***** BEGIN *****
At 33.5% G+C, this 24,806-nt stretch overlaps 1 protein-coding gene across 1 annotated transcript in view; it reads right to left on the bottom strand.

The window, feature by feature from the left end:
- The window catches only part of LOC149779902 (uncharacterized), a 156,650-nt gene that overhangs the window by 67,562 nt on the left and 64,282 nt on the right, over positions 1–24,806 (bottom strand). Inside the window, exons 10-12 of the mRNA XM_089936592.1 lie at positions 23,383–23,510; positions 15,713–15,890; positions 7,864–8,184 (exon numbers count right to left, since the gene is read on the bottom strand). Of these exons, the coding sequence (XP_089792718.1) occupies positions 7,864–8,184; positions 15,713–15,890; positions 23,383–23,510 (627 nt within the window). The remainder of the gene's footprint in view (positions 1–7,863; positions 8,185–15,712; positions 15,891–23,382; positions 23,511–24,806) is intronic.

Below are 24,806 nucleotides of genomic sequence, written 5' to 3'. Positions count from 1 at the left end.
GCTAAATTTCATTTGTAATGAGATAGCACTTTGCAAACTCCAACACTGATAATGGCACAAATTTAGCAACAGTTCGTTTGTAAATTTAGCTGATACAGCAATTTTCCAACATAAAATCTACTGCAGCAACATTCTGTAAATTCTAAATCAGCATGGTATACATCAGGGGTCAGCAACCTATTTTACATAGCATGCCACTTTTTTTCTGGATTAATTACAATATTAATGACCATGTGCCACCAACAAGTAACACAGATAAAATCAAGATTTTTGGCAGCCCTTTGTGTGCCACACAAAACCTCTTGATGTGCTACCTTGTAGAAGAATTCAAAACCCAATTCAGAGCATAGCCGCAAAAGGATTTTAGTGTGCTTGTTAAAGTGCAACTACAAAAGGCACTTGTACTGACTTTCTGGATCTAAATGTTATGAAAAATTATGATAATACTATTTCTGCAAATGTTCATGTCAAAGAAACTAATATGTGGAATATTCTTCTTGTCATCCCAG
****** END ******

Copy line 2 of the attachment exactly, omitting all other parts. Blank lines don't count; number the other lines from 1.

The window, feature by feature from the left end: